Sunday, August 28, 2005
CARACAS, Venezuela, Aug. 26 (Reuters) - Venezuela's government temporarily suspended permits for foreign missionaries on Friday, four days after the American evangelist Pat Robertson called for the assassination of President Hugo Chávez.
The chief of the Justice Ministry's religious affairs unit, Carlos González, said Friday that authorization of permits for missionaries would be curbed while the government tightened regulations on preachers inside Venezuela.
The permits "are suspended for a short time, it could be three or four weeks, while we organize a system to see what additional data we need for people coming into the country to preach," Mr. González said.
"We were already working on this, but these declarations have made us speed things up," he said.
Mr. Robertson, the founder of the Christian Coalition, said Monday on his television program, "The 700 Club," that if Mr. Chávez "thinks we're trying to assassinate him, I think that we really ought to go ahead and do it."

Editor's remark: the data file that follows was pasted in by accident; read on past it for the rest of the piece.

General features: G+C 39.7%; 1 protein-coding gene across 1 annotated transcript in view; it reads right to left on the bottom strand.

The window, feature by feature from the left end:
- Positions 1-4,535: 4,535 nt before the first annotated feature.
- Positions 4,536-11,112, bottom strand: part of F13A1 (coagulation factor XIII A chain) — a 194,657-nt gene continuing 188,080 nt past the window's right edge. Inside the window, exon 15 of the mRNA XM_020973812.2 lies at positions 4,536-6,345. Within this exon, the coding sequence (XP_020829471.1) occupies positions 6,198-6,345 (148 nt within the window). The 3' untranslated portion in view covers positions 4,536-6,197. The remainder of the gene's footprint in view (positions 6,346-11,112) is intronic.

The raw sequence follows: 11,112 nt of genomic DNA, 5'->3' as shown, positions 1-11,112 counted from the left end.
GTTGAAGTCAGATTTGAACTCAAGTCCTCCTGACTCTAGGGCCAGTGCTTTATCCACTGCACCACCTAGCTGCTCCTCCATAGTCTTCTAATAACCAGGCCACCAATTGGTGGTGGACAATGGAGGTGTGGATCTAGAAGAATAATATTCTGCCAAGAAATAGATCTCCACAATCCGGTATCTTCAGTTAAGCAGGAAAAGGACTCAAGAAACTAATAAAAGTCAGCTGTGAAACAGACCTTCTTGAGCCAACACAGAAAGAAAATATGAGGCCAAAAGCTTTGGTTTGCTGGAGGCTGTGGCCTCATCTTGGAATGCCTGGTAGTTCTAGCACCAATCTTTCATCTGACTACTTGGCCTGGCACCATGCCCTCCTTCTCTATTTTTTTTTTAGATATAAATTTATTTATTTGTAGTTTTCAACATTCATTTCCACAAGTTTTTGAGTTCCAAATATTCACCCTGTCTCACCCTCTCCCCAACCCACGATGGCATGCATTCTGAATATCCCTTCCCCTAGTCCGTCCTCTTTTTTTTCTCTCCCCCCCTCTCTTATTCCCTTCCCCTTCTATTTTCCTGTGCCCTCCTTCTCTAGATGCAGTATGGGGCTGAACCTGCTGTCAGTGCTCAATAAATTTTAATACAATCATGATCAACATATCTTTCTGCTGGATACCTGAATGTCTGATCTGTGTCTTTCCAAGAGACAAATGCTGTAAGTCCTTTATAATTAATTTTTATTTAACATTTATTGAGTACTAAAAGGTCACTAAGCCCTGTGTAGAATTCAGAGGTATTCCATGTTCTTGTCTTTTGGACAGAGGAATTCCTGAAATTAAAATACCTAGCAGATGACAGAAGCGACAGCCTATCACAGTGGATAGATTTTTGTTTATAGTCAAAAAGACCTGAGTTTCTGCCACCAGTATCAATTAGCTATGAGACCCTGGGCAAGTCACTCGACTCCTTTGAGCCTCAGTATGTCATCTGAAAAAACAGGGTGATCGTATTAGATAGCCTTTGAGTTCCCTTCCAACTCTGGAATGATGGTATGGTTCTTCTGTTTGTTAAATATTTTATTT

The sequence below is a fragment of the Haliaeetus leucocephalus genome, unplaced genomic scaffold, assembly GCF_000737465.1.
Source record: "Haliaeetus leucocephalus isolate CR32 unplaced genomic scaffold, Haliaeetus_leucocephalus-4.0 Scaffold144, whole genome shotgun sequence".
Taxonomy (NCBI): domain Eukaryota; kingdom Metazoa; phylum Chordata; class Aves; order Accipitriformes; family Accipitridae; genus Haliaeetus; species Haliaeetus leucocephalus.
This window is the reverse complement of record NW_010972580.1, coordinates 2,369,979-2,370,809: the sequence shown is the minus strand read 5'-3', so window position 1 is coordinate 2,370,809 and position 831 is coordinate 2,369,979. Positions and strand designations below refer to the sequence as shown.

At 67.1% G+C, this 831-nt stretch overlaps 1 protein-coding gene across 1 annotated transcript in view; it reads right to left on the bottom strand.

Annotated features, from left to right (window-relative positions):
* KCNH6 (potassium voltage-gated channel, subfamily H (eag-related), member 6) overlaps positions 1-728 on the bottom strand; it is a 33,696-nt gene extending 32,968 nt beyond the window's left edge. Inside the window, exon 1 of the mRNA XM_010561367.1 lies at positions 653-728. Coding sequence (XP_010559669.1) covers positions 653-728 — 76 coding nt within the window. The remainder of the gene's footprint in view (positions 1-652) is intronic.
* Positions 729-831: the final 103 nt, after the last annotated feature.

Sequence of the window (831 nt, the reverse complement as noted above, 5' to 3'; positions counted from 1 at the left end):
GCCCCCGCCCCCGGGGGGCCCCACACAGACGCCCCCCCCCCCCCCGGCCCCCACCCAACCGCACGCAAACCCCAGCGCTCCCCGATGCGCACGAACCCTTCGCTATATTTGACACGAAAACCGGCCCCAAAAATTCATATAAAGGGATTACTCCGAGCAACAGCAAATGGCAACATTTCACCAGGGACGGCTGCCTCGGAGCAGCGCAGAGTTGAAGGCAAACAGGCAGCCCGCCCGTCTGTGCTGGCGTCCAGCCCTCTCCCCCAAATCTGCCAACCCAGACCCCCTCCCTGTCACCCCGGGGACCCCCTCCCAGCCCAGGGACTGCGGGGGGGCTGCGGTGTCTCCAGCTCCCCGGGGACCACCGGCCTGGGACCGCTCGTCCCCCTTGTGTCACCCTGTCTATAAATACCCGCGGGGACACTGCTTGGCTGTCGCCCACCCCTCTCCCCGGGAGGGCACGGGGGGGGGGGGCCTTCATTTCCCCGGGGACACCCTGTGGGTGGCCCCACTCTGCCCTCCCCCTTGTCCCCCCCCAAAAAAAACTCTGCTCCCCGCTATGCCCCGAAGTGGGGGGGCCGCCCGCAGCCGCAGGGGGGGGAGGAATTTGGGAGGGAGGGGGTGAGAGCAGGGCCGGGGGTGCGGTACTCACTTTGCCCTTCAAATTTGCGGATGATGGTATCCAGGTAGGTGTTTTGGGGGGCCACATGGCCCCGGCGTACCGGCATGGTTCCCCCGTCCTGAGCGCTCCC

He added: "It's a whole lot cheaper than starting a war. And I don't think any oil shipments will stop."
He retracted his comments on Wednesday, saying he spoke in frustration over Mr. Chávez's constant accusations that the Bush administration was trying to overthrow or kill him. American officials have repeatedly dismissed those charges as wild rhetoric.
On Friday, Mr. Chávez said that President Bush would be to blame if anything happened to him after the comments by Mr. Robertson.
"He was expressing the wishes of the U.S. elite," Mr. Chávez said at a public event. "If anything happens to me, then the man responsible will be George W. Bush. He will be the assassin."
He said, "This is pure terrorism."
Relations between the two countries have soured since Mr. Chávez survived a brief coup in 2002 that he says was backed by the United States. American and Venezuelan officials have since frequently traded accusations.
In a sign of deteriorating ties, Mr. Chávez recently suspended cooperation with the United States Drug Enforcement Administration, accusing its agents of spying.
The United States then revoked the visas of three top Venezuelan military officers it said had been suspected of involvement in drug trafficking.